Day 2 :
Chief Perfusionist, Rainbow Babies & Children’s Hospital, USA
Time : 09:00-09:50
Dr. Jacob is the chief perfusionist at The Congenital Heart Collaborative at Rainbow Babies & Children's Hospital, USA
Cardiopulmonary bypass (CPB) enables surgical correction of congenital heart defects by diverting the patient circulation around the area that requires repair. Used along with myocardial arresting solution, the surgeon is able to work in a bloodless and motionless operative field. The heart-lung machine has been used for more than 60 years and has undergone a multitude of improvements to the device itself. In addition, the artificial organ components that make up the extracorporeal circuit have improved dramatically. The techniques used to manage CPB have taken great strides to reduce and eliminate the negative sequelae that have been historically linked to these procedures. The commitment of manufacturers to improving equipment and disposables is a key element, but the techniques used by the caregiver managing the system are paramount to providing the best possible protection for patients during CPB. Circuit miniaturization, fluid management and site specific monitoring all contribute to safe and consistent results. The need for strict attention to detail is emphasized in the neonatal and infant population. Special attention is paid to techniques that can reduce edema, improve hemostasis, protect organ function and markedly decrease the need for homologous donor blood component therapy. Historical benchmarks for outcomes, related only to mortality, are no longer an acceptable standard. The evolution of outcomes begets the need to stratify and analyze results to give every patient the ability to reach their best quality of life based on their individual baseline potential. This presentation will discuss our approach to neonatal and infant CPB at Rainbow Babies & Children’s Hospital to facilitate improved outcomes in the surgical correction of congenital heart defects.
Vice-Director, Zentralklinik Bad Berka, Germany
Keynote: Therapeutic effect of immune-adsorption and subsequent immunoglobulin substitution in patients with dilated cardiomyopathy: Results from the observational prospective Bad Berka registry
Time : 09:50-10:40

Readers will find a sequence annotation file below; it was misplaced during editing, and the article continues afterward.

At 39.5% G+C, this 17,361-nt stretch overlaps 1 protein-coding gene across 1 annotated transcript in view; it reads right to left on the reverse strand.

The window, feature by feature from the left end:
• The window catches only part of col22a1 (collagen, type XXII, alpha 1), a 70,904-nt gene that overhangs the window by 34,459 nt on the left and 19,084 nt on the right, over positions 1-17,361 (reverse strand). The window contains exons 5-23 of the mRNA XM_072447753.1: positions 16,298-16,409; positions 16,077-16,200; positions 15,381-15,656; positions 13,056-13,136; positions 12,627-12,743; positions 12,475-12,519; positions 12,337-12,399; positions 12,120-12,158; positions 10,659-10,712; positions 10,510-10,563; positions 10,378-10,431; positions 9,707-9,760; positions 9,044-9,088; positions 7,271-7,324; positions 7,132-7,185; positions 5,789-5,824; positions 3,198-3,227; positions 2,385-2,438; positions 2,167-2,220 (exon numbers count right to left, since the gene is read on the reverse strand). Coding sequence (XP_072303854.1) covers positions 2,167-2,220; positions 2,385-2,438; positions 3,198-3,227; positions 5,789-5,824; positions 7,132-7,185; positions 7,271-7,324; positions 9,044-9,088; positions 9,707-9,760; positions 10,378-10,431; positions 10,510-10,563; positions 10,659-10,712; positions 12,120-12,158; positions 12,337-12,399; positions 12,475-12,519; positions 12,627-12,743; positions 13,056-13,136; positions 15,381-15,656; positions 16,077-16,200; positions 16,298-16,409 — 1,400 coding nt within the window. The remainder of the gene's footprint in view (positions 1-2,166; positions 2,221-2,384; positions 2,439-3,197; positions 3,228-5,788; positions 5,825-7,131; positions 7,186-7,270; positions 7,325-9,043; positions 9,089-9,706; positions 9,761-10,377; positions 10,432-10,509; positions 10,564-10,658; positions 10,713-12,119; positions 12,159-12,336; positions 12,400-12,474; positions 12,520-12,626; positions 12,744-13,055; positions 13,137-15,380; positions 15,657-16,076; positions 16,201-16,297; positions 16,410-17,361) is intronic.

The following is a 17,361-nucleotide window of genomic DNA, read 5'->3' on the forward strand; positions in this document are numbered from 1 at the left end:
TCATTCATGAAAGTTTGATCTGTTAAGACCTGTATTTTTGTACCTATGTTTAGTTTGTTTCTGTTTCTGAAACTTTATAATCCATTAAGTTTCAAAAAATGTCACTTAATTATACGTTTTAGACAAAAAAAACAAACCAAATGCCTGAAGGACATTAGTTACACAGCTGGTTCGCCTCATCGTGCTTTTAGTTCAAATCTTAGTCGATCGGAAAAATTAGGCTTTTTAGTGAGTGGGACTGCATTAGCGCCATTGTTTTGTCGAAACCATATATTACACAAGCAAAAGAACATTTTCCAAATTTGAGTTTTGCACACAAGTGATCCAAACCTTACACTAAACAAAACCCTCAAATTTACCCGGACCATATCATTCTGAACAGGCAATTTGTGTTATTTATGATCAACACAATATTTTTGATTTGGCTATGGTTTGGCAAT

Ohlow Marc-Alexander Born 1968, Germany; University education in Frankfurt (Germany) and Pretoria (South Africa) 1990 - 1996.
Current position: Adjunct Professor of Cardiology and Vice-Director Cardiology Department Zentralklinik Bad Berka. Board certified specialist in emergency medicine, interventional cardiology, lipidology, and heart rhythm device implantation.
Fields of interest/research: Interventional Cardiology – Structural Heart Disease – Heart Rhythm Device implantation – Inflammatory Cardiomyopathy.
>70 published papers in peer-reviewed national/international journals including European Heart Journal, JACC, JACC interventions, Circulation interventions, Europace, International Journal of Cardiology. Member of the Editorial Board of the Journal of Geriatric Cardiology.
Background: Cardiac autoantibodies have been detected among patients suffering from dilated cardiomyopathy (DCM). Elimination of these antibodies by immune-adsorption (IA) may lead to functional improvement due to enhanced cardiac function at echocardiography. Aim of this prospective cohort study was to evaluate outcomes in patients with DCM undergoing IA.
Methods: Consecutive patients undergoing IA in 5 consecutive days followed by IgG substitution were included. Echocardiographic and clinical parameters were assessed at baseline (BL) and 12 months follow-up (FU). Response to IA was defined as achievement of ≥2 of the following parameters: improvement of symptoms (decrease of ≥1 NYHA class), increase of: left ventricular (LV) ejection fraction (EF) ≥10% or Minnesota Heart Failure Questionnaire (MLHFQ) ≥5 points, decrease of: LV end-diastolic dimension (EDD) ≥10% or NT-pro-BNP ≥50%.
Results: 93 patients (median age 61 years, LVEF 30%, duration of symptoms 14 months, 87% of patients in NYHA class III/IV) were studied. In 70 (75%) patients results of an endomyocardial biopsy (EMB) results were available. Four (5.4%) patients were lost to FU and the complication rate of IA was 17.2% (n=16). A significant improvement of NYHA-Class (median 3.0 versus 2.0), LV-EF (30% versus 38%), LVEDD (62 versus 59 mm), NT-pro-BNP (892 versus 523 pg/ml) and scoring of the MLHFQ (50 versus 26 points) was be observed at FU (p<0.05 for all). After IA, 48% (n=43) of patients were classified as responders and they were characterized by a shorter disease duration (14 versus 22 months), larger BL LVEDD (64 versus 60 mm), presence of >1 viral genome and higher values of activated T-cells at EMB.
Conclusions: IA significantly improves echocardiographic and clinical parameters in patients with DCM.